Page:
A too-narrow bridge has caused the floodplain to silt up and change, Portugal
A too-narrow bridge has caused the floodplain to silt up and change, Portugal

In developing roads in low-lying floodplains, there is a need for clarity on:

  • the preferred land use and wetland functions in the floodplain area;
  • the objective of the road, whether it should be passable under any circumstance; and
  • the financial resources available for the road’s development.

In general, there are two key strategies while developing infrastructure in floodplains: the “resistance strategy” and the “resilience strategy” (Beever et al. 2012). The resistance strategy, in principle, aims at preventing and regulating floods, whereas the resilience strategy aims at minimizing the consequences of floods while maintaining natural floodplain dynamics as much as possible. Typically, the resistance strategy will overcome the risk of floods to the road and traffic by providing ample freeboard, which protects against all flooding. The road will be designed to withstand adverse situations without necessarily taking into account the road’s effect on the surrounding area. The resilience strategy, on the other hand, takes into account the best possible road alignment while carefully siting water crossings (at the bottom of sag curves) to minimize flood damage and ponding on the road surface. The provision of flow-through and flow-over relief structures is also part of the resilience strategy.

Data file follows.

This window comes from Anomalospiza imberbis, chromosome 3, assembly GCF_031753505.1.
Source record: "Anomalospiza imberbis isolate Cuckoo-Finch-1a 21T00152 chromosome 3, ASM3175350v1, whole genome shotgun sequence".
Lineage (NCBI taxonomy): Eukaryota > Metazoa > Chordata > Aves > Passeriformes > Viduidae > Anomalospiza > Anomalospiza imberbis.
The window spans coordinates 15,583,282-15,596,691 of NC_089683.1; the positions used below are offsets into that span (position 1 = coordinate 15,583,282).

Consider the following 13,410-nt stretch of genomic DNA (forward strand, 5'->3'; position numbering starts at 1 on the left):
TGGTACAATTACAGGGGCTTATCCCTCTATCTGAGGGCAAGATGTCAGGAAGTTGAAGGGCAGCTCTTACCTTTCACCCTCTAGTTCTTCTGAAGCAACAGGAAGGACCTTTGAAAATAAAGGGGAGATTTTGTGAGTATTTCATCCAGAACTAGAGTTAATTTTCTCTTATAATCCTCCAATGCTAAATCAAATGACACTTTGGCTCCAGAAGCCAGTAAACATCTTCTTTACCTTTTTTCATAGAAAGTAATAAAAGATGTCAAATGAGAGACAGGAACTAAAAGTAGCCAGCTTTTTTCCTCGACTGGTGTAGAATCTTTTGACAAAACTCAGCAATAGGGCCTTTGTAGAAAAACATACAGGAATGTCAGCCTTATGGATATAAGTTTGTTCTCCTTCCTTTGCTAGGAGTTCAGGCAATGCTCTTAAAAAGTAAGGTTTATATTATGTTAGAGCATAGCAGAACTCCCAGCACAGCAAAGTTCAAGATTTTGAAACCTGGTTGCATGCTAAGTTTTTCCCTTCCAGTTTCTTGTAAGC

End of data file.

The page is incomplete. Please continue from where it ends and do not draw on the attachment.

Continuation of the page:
If the overall strategy for road development in floodplains is clear, a number of points must be settled. During road development, the following need to be decided: